Our group, consisting of bioethicists, patient advocates, physicians, academics, pharmaceutical CEOs and former officials at the FDA, believe the FDA’s current expanded access program works but can be improved to further enhance pathways to make potentially life-saving drugs available for dying patients. We strongly believe the FDA’s role in expanded access is to ensure treatment safety, which helps to protect both current and future patients in need. To help pharmaceutical companies feel more comfortable providing their early-stage drugs to patients, the FDA should issue clear and specific information about what – if any – consequences the company will face if there is an unexpected or severe adverse event related to their product. In addition, the FDA should develop and implement a plan to address fears and misperceptions about expanded access for all stakeholders – industry, advocacy organizations, patients, doctors, and the public.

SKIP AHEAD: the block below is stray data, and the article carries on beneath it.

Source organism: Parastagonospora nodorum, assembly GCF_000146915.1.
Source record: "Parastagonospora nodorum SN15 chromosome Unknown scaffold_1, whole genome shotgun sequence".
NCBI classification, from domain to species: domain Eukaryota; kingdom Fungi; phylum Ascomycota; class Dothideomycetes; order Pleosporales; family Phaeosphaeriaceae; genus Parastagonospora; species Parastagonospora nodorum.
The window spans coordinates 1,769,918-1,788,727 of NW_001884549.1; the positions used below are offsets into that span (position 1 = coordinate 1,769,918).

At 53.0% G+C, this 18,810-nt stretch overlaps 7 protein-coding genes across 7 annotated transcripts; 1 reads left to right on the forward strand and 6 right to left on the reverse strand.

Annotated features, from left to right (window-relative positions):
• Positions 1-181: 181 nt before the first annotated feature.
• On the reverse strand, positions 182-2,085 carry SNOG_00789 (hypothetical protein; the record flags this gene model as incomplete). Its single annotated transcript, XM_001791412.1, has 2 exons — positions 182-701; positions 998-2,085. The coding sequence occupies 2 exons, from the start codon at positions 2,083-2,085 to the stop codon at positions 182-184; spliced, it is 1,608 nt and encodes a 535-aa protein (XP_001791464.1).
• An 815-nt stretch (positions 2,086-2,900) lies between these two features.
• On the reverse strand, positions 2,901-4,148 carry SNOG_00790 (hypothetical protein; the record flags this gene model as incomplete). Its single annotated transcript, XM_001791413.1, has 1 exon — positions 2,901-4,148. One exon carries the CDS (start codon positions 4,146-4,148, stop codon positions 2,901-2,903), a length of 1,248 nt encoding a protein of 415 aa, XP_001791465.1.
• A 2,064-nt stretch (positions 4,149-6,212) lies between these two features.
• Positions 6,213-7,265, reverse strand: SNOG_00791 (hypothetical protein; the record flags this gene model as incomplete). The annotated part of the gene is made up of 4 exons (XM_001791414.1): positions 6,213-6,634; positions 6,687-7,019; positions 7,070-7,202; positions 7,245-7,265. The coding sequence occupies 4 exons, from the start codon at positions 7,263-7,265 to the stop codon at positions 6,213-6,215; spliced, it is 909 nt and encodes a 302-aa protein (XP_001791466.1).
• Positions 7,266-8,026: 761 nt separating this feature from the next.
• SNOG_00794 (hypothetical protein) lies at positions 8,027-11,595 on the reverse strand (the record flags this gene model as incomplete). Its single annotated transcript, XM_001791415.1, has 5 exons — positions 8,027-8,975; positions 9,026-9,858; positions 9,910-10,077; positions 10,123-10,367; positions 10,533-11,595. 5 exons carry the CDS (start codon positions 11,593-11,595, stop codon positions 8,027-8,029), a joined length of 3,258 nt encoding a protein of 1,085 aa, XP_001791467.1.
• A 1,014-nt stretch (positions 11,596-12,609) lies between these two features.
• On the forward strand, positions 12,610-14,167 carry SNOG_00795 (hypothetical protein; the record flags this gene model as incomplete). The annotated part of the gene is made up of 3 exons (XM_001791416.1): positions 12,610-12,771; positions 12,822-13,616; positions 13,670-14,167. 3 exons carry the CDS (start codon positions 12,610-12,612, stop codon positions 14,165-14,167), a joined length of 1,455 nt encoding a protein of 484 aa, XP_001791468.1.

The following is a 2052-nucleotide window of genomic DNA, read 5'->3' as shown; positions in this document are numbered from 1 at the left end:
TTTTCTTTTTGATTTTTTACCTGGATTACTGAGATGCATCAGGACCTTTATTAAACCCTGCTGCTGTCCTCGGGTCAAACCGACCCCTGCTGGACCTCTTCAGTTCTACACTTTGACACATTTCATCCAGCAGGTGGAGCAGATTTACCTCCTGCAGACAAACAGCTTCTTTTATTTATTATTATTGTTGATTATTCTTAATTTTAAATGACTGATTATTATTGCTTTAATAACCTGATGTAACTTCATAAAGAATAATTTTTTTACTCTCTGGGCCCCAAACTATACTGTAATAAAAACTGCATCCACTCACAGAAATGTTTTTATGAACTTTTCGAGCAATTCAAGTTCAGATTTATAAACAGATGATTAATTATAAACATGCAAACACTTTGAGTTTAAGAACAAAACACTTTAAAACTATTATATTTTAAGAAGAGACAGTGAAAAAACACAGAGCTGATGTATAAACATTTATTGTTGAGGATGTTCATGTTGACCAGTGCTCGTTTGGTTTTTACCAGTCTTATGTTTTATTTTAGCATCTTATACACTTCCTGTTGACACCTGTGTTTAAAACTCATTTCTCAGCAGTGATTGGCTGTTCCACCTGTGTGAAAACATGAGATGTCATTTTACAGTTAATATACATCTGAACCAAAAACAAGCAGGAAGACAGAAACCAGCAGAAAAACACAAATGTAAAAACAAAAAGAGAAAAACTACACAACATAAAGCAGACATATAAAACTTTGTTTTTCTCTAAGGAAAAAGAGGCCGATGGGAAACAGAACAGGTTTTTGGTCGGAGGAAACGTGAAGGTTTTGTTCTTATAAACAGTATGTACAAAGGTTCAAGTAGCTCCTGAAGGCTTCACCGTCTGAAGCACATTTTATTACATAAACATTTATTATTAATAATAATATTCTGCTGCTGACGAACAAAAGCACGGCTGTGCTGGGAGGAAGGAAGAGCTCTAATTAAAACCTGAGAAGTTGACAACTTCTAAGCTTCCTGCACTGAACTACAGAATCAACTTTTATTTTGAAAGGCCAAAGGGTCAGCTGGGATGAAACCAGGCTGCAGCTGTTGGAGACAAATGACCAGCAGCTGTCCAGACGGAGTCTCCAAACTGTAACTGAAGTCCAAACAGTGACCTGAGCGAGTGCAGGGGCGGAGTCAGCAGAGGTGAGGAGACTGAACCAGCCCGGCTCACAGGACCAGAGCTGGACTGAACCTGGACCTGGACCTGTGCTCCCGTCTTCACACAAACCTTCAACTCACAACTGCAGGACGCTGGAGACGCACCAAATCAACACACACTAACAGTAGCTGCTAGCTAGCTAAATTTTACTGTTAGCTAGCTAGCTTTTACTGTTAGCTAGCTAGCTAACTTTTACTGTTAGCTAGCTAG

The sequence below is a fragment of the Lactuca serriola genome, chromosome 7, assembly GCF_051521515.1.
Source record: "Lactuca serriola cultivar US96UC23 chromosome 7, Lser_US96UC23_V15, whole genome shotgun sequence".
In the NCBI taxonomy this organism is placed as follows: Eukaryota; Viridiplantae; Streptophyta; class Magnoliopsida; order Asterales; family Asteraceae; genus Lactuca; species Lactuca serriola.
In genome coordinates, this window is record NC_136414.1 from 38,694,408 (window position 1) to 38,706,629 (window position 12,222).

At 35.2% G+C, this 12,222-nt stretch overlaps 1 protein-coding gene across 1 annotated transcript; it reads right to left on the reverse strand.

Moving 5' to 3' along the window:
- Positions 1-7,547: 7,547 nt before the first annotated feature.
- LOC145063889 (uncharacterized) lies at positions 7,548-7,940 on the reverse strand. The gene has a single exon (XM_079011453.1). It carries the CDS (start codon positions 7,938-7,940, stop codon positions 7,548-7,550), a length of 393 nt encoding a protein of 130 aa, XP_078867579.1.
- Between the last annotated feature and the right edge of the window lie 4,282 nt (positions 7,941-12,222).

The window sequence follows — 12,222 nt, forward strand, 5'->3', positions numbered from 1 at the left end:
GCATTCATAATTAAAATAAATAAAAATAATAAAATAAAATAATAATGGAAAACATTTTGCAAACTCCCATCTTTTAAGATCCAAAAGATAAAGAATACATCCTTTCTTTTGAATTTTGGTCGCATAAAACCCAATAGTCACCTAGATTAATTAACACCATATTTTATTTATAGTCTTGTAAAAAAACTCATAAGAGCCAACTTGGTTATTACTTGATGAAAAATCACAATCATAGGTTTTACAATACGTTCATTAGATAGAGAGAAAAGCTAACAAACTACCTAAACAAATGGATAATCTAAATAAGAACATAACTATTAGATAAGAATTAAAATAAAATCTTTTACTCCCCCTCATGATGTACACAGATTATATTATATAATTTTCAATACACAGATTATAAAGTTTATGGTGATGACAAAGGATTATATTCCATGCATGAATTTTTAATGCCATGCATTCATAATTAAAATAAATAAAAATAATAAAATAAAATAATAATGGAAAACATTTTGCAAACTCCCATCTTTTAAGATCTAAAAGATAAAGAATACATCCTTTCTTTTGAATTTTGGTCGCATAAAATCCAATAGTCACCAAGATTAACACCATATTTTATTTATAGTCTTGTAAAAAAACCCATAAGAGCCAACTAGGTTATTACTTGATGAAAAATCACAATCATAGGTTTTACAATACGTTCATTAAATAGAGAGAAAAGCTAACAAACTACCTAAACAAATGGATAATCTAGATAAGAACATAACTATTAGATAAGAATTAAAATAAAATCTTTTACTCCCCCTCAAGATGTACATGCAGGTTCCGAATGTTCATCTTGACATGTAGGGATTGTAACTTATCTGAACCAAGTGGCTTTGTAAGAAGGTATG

Lawmakers have spent a lot of time and effort promoting RTT legislation publicly while admitting behind the scenes that they know the law will have little or no effect on providing dying patients with the help they deserve. We strongly believe that lawmakers could have the broad and immediate impact they seek for patients by facilitating FDA partnerships with industry, academia, and healthcare and advocacy organizations to better inform all stakeholders on the expanded access process, including relevant reporting requirements. At the same time, lawmakers should empower the FDA to work with industry to see if real world evidence from expanded access can serve to advance drug development and supplement clinical trial data.